Of the many clubs and activities at Hayes, one of the most visible, but continuously overlooked, is the Air Force Junior Reserve Officers’ Training Corps, or simply JROTC.
“The [ROTC] program now numbers almost 900 units worldwide,” Retired Air Force Lieutenant Colonel Russ Anible said. “Of the original 20 the air force activated in 1966, ten are still active, which makes us one of the ten oldest units in the world, in the program. We’re very proud of that; and, of course, we want to be around for years to come. In two years we will be celebrating our 50th anniversary.”
The JROTC is not just for those interested in a military profession. It is funded, in portion, by the Air Force, which is why students (called cadets) wear the blue military uniform once a week. While next year, first year cadets are allowed the choice of wearing the uniform, they will still be held to military grooming standards and wear an Air Force t-shirt once a week. Second through fourth year cadets must wear the uniform.
“The charter given to us by Congress was to develop citizens of good character. That’s what we’re all about,” Anible said. “Truth be told, the majority of our graduating seniors do not enter any of the armed services, which is fine with us because that’s not what the program’s primary goal is.”
Despite its limited military involvement, some members of JROTC do desire a career in the armed forces.
“[JROTC] teaches me really good leadership qualities for the future,” senior Andrew Kennedy, the JROTC Corps Commander, said. “I [also] want to pursue a career in the military, so I feel like this is best for me.”
The JROTC program covers a variety of topics. The classes taught emphasise developing public speaking skills, effective communication skills, practical skills such as personal finance, and other topics people need as they transition into adulthood. The main academic program for this year is “the science of flight,” with emphasis upon the physiology of flight and the things that happen to the body when subjected to high altitudes.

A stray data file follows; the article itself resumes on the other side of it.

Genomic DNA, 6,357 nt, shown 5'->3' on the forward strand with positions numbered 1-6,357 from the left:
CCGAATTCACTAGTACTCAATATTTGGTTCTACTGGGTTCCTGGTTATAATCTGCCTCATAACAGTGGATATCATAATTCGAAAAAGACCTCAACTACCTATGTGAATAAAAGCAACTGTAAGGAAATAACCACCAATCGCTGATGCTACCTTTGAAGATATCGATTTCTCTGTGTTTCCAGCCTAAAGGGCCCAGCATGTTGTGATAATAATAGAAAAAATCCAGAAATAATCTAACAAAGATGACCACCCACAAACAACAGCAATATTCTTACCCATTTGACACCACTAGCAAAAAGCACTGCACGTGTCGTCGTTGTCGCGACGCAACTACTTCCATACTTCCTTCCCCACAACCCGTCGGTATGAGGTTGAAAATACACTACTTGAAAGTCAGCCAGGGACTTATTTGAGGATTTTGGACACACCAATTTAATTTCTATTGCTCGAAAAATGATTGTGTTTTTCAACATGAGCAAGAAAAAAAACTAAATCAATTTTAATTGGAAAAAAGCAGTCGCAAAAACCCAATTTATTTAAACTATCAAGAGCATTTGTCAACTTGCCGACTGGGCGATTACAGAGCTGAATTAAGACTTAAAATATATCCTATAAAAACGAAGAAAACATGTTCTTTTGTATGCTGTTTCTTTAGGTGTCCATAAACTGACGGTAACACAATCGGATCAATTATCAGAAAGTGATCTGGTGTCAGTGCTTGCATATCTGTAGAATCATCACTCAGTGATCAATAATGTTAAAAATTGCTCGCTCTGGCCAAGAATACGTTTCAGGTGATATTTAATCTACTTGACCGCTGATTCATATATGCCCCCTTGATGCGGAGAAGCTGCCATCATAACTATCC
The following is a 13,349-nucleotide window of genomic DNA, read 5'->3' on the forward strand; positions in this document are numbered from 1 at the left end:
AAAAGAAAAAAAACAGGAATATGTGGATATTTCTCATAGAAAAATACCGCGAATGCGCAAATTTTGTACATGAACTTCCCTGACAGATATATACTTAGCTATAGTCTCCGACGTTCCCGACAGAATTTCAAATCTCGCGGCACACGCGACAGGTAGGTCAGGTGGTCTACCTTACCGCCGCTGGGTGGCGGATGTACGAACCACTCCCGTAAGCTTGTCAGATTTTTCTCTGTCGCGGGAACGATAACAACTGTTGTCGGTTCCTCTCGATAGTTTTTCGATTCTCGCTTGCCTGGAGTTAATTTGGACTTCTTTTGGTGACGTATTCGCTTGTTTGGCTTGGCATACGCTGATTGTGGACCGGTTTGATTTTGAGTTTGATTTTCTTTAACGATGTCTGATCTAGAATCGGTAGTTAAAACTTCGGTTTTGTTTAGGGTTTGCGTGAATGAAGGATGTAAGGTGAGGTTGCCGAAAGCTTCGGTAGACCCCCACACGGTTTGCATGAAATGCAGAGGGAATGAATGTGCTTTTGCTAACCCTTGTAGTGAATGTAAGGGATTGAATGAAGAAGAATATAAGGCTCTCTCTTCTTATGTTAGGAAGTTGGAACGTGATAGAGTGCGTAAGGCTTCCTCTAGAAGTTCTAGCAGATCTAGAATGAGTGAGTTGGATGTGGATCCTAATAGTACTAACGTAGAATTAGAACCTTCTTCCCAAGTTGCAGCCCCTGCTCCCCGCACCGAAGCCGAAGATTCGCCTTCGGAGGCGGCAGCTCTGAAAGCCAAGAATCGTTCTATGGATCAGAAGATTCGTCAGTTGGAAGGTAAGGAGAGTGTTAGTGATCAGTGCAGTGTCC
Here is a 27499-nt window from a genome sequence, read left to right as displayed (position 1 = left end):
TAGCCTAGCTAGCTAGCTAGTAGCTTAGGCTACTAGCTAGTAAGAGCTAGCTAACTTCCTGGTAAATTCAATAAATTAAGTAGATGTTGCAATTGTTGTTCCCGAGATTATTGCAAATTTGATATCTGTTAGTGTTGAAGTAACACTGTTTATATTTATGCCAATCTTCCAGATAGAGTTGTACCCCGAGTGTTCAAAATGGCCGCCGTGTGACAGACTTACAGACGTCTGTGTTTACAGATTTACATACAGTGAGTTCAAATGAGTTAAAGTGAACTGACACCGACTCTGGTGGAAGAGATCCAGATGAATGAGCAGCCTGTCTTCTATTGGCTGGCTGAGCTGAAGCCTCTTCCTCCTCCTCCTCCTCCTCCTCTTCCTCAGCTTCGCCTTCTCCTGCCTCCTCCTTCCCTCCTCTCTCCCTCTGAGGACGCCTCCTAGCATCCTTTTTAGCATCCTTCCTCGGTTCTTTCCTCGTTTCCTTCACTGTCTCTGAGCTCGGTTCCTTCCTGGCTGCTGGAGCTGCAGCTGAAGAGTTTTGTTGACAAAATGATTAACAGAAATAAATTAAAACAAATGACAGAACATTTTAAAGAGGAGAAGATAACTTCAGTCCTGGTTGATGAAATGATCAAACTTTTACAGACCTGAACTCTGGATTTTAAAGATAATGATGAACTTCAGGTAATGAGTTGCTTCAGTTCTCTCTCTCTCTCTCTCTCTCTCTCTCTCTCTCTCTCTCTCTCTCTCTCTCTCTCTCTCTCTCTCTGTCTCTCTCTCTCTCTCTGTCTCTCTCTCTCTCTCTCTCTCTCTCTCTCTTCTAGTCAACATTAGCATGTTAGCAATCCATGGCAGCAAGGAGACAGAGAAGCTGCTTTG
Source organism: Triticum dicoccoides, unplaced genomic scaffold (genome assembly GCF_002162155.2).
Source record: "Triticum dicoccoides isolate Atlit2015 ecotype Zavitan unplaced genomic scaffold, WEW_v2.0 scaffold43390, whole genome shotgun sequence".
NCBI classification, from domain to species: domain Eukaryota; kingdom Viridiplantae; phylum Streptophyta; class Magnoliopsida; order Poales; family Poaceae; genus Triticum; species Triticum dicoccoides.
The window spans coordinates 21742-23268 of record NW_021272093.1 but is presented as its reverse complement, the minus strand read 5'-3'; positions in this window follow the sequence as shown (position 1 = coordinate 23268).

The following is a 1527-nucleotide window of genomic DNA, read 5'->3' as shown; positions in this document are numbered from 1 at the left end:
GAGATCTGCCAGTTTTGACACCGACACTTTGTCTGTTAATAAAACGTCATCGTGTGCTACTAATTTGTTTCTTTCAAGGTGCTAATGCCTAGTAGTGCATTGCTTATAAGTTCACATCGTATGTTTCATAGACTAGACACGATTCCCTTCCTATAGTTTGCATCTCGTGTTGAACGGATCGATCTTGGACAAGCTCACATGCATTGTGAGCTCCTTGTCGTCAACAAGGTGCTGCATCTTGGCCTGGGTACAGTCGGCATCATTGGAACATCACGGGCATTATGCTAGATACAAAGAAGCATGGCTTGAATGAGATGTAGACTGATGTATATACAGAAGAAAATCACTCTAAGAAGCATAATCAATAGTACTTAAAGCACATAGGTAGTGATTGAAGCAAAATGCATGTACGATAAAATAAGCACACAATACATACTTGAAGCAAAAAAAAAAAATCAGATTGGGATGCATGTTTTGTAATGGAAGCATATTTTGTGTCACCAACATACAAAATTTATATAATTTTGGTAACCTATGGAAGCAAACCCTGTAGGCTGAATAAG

“Each year is a little different. We are tweaking our curriculum a little bit this year,” Anible said. “We have the freedom to [change the course] given the fact that it’s an elective course, we have a wealth of materials, and we’re able to change it out time to time, keep it fresh.”
The main emphasis of the JROTC program is to build the character of its cadets and make each member the best citizen that they can be.
“I’ve seen people that were bad in school go from bad to really good. It actually does help, more than people think,” Kennedy said. “It teaches us things for the future that normal classes really don’t.”
There are also many other opportunities for extracurricular activities revolving around JROTC. These skills range from volunteer work to drill team, color guard to air rifle marksmanship.
“I believe that the real fun, and to a large degree the real value of the program, lies in extracurricular voluntary participation,” Anible said. “The ones who really get into it, who really get into the volunteer extracurricular aspect of it, those are the ones that appear to have the most fun; they appear to derive the most benefit from the program, maturity, confidence, team building, leadership skills, and that’s really what the program is all about.”
Along with the color guard that presents the flag before each home football game and during some assemblies, one of the most recognized programs from JROTC is the drill team.
“The drill team is voluntary, but the drill team, for those who join it, is a lot of fun and develops a lot of great teamwork skills, the same as any athletic event,” Anible said. “The beautiful thing about drill is that you don’t have to be strong or fast or tall or muscular or anything like that to excel. you just have to be willing to focus, concentrate, practice hard, [and] work hard because it’s all about precision synchronized marching.”
The next drill meet competition will occur on February 14th. It will include at least ten teams from all over central and southwest Ohio as well as a team from Pennsylvania. This will be the 12th annual drill meet held at Hayes.
Although the JROTC program works hard, they also like to have fun. While those that join the Air Rifle Marksmanship Program, color guard, or drill team enjoy their time in it, they are participate in a variety of field trips, picnics, parades, and banquets.
“I think it’s closer than any club here… you spend all four years together,” Kennedy said. “That’s probably the best thing, just having everybody around you.”
Whether interested in pursuing a military career or simply wanting to become a better citizen or leader, the AFJROTC program is available for not just Hayes students, but also students of Big Walnut, Buckeye Valley, Olentangy, Olentangy Liberty, and Olentangy Orange High Schools.
“Cadets… come back a year or two later and they will tell us that the citizenship and leadership and teambuilding skills they learned in our program applied anywhere,” Anible said. “It applied in college, it applied in civilian career, and when we hear that, we know we’re accomplishing our mission.”